Spring 2021 - REM 221 D100
Systems Thinking and the Environment (3)
Class Number: 7326
Delivery Method: Remote
Introduces systems thinking in the context of environmental and sustainability challenges using system archetypes and system dynamics theory. Analytical and modeling techniques are applied to understand and project systems complexity. Students with credit for ENV 221 may not take this course for further credit. Quantitative.
This course introduces students to the concept of systems thinking and how it can be applied to many/most problems and systems they will come across in their careers. We will learn common systems thinking tools, and core concepts like archetypes and leverage. The course will use environmental and sustainability challenges as examples to illustrate system archetypes and dynamics. A final project will challenge students with the opportunity to identify and propose solutions to problems in any one of the sub-disciplines within REM.
This course will be offered asynchronously, with optional synchronous weekly tutorials.
COURSE-LEVEL EDUCATIONAL GOALS:
After completing REM 221, students will be able to:
- Define a system, types of systems, and be able to use of systems thinking terminology
- Explain at 10 system archetypes
- Use math to describe simple linear and non-linear dynamics of systems
- Describe how limits can affect functioning of systems
- Explain resilience, self organization, emergent properties within the context of system function
- Explain the opportunities and dangers inherent in decision making using a systems lens including consideration of unintended consequences, trade-offs, tipping points and sensitivity
- Explain the types of analytical tool/methods used to understand systems
- Demonstrate the ability to use a simple model to project system function
- Weekly participation 5%
- Class assignments 20%
- Tutorial assignments 25%
- Mid-term exam 15%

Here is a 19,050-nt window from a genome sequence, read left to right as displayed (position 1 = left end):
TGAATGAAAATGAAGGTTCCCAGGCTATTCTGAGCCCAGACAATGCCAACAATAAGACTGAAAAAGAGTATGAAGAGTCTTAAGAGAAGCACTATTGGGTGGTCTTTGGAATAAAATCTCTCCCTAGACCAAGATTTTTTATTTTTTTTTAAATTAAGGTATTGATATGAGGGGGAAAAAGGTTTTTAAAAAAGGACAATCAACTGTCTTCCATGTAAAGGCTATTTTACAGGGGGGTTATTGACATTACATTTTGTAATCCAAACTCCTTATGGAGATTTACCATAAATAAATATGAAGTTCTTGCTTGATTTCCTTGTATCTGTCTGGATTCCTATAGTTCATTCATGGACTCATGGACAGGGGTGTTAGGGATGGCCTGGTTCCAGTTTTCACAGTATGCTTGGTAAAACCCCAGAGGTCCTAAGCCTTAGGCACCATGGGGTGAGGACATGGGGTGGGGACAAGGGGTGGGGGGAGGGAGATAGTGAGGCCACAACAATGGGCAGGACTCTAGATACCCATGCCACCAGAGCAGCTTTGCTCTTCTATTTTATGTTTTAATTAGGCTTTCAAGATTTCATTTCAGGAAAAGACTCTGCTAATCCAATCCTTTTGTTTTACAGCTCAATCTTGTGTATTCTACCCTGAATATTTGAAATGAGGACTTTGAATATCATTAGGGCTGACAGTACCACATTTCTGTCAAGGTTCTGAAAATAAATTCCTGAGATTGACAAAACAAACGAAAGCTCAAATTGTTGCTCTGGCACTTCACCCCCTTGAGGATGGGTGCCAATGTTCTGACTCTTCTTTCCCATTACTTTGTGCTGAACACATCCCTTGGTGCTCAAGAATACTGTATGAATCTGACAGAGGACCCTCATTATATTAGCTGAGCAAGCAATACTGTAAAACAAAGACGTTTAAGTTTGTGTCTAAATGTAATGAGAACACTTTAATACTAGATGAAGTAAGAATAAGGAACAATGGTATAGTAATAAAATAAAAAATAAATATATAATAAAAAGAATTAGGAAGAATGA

- Complex systems challenge 20%
- Final exam 15%
Class assignments are designed to help students apply work towards understanding the final complex systems challenge and will be given to students to be completed outside class time. Tutorial assignments involve exploring systems thinking concepts using InsightMaker.com and other online tools.
Short in-class quizzes will be provided to test student comprehension, act as a reminder for past discussions and signal important concepts in the class. These quizzes will be un-graded: they are purely to help students internalize course material.
A group term project will be assigned on one aspect of systems thinking. This will consist of a case study and online assignment, and a presentation during the time set aside for the final exam.
Donella Meadows (2008) Thinking in Systems – a primer
Additional papers will be provided in-class
ACADEMIC INTEGRITY: YOUR WORK, YOUR SUCCESS
SFU’s Academic Integrity web site http://www.sfu.ca/students/academicintegrity.html is filled with information on what is meant by academic dishonesty, where you can find resources to help with your studies and the consequences of cheating. Check out the site for more information and videos that help explain the issues in plain English.
Each student is responsible for his or her conduct as it affects the University community. Academic dishonesty, in whatever form, is ultimately destructive of the values of the University. Furthermore, it is unfair and discouraging to the majority of students who pursue their studies honestly. Scholarly integrity is required of all members of the University. http://www.sfu.ca/policies/gazette/student/s10-01.html
TEACHING AT SFU IN SPRING 2021
Teaching at SFU in spring 2021 will be conducted primarily through remote methods. There will be in-person course components in a few exceptional cases where this is fundamental to the educational goals of the course. Such course components will be clearly identified at registration, as will course components that will be “live” (synchronous) vs. at your own pace (asynchronous). Enrollment acknowledges that remote study may entail different modes of learning, interaction with your instructor, and ways of getting feedback on your work than may be the case for in-person classes. To ensure you can access all course materials, we recommend you have access to a computer with a microphone and camera, and the internet. In some cases your instructor may use Zoom or other means requiring a camera and microphone to invigilate exams. If proctoring software will be used, this will be confirmed in the first week of class.Students with hidden or visible disabilities who believe they may need class or exam accommodations, including in the current context of remote learning, are encouraged to register with the SFU Centre for Accessible Learning (email@example.com or 778-782-3112).